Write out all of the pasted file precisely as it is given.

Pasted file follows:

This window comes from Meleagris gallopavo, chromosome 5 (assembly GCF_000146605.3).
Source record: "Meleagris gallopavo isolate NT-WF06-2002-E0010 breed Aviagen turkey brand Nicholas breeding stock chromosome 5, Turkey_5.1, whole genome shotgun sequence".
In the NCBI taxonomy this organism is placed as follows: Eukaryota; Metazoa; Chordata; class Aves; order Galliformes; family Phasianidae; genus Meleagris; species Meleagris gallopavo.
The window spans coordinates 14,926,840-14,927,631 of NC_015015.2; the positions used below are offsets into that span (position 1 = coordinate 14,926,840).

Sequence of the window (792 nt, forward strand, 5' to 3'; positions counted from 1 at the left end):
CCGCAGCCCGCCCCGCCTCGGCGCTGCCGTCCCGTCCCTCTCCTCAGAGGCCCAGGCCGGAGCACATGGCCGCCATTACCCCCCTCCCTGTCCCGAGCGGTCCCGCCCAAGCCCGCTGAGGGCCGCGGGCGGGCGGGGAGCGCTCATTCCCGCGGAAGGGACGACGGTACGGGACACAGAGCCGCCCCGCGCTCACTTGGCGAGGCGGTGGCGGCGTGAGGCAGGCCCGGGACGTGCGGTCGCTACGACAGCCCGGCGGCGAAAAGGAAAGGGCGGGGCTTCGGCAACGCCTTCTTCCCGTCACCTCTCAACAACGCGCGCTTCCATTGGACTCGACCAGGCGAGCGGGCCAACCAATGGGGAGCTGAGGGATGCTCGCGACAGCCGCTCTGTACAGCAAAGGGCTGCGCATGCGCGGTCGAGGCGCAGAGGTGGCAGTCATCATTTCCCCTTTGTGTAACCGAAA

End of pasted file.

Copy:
This window comes from Meleagris gallopavo, chromosome 5 (assembly GCF_000146605.3).
Source record: "Meleagris gallopavo isolate NT-WF06-2002-E0010 breed Aviagen turkey brand Nicholas breeding stock chromosome 5, Turkey_5.1, whole genome shotgun sequence".
In the NCBI taxonomy this organism is placed as follows: Eukaryota; Metazoa; Chordata; class Aves; order Galliformes; family Phasianidae; genus Meleagris; species Meleagris gallopavo.
The window spans coordinates 14,926,840-14,927,631 of NC_015015.2; the positions used below are offsets into that span (position 1 = coordinate 14,926,840).

Sequence of the window (792 nt, forward strand, 5' to 3'; positions counted from 1 at the left end):
CCGCAGCCCGCCCCGCCTCGGCGCTGCCGTCCCGTCCCTCTCCTCAGAGGCCCAGGCCGGAGCACATGGCCGCCATTACCCCCCTCCCTGTCCCGAGCGGTCCCGCCCAAGCCCGCTGAGGGCCGCGGGCGGGCGGGGAGCGCTCATTCCCGCGGAAGGGACGACGGTACGGGACACAGAGCCGCCCCGCGCTCACTTGGCGAGGCGGTGGCGGCGTGAGGCAGGCCCGGGACGTGCGGTCGCTACGACAGCCCGGCGGCGAAAAGGAAAGGGCGGGGCTTCGGCAACGCCTTCTTCCCGTCACCTCTCAACAACGCGCGCTTCCATTGGACTCGACCAGGCGAGCGGGCCAACCAATGGGGAGCTGAGGGATGCTCGCGACAGCCGCTCTGTACAGCAAAGGGCTGCGCATGCGCGGTCGAGGCGCAGAGGTGGCAGTCATCATTTCCCCTTTGTGTAACCGAAA